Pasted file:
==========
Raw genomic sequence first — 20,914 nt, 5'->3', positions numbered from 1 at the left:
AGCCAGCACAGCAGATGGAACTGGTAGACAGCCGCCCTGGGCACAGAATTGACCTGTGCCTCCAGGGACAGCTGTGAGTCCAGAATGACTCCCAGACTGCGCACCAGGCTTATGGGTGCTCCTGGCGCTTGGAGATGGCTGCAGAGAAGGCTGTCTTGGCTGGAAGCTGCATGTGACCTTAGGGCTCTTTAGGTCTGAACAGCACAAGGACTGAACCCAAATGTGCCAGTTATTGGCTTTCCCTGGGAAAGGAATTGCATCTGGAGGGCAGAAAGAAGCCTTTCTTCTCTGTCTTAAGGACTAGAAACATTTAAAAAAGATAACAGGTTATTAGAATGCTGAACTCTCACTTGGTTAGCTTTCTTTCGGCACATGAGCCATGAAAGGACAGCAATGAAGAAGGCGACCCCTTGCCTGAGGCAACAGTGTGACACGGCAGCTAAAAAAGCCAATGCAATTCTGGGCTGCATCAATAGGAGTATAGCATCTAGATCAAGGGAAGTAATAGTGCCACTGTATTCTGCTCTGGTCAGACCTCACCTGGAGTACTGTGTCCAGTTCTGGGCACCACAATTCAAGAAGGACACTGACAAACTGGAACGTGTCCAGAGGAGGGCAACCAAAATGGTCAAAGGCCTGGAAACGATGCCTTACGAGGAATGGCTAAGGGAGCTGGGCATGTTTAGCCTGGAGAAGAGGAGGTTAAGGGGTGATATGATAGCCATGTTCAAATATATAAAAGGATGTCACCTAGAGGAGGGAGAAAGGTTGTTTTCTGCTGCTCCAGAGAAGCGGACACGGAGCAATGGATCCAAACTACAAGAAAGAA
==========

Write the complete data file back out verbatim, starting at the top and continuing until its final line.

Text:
Raw genomic sequence first — 20,914 nt, 5'->3', positions numbered from 1 at the left:
AGCCAGCACAGCAGATGGAACTGGTAGACAGCCGCCCTGGGCACAGAATTGACCTGTGCCTCCAGGGACAGCTGTGAGTCCAGAATGACTCCCAGACTGCGCACCAGGCTTATGGGTGCTCCTGGCGCTTGGAGATGGCTGCAGAGAAGGCTGTCTTGGCTGGAAGCTGCATGTGACCTTAGGGCTCTTTAGGTCTGAACAGCACAAGGACTGAACCCAAATGTGCCAGTTATTGGCTTTCCCTGGGAAAGGAATTGCATCTGGAGGGCAGAAAGAAGCCTTTCTTCTCTGTCTTAAGGACTAGAAACATTTAAAAAAGATAACAGGTTATTAGAATGCTGAACTCTCACTTGGTTAGCTTTCTTTCGGCACATGAGCCATGAAAGGACAGCAATGAAGAAGGCGACCCCTTGCCTGAGGCAACAGTGTGACACGGCAGCTAAAAAAGCCAATGCAATTCTGGGCTGCATCAATAGGAGTATAGCATCTAGATCAAGGGAAGTAATAGTGCCACTGTATTCTGCTCTGGTCAGACCTCACCTGGAGTACTGTGTCCAGTTCTGGGCACCACAATTCAAGAAGGACACTGACAAACTGGAACGTGTCCAGAGGAGGGCAACCAAAATGGTCAAAGGCCTGGAAACGATGCCTTACGAGGAATGGCTAAGGGAGCTGGGCATGTTTAGCCTGGAGAAGAGGAGGTTAAGGGGTGATATGATAGCCATGTTCAAATATATAAAAGGATGTCACCTAGAGGAGGGAGAAAGGTTGTTTTCTGCTGCTCCAGAGAAGCGGACACGGAGCAATGGATCCAAACTACAAGAAAGAA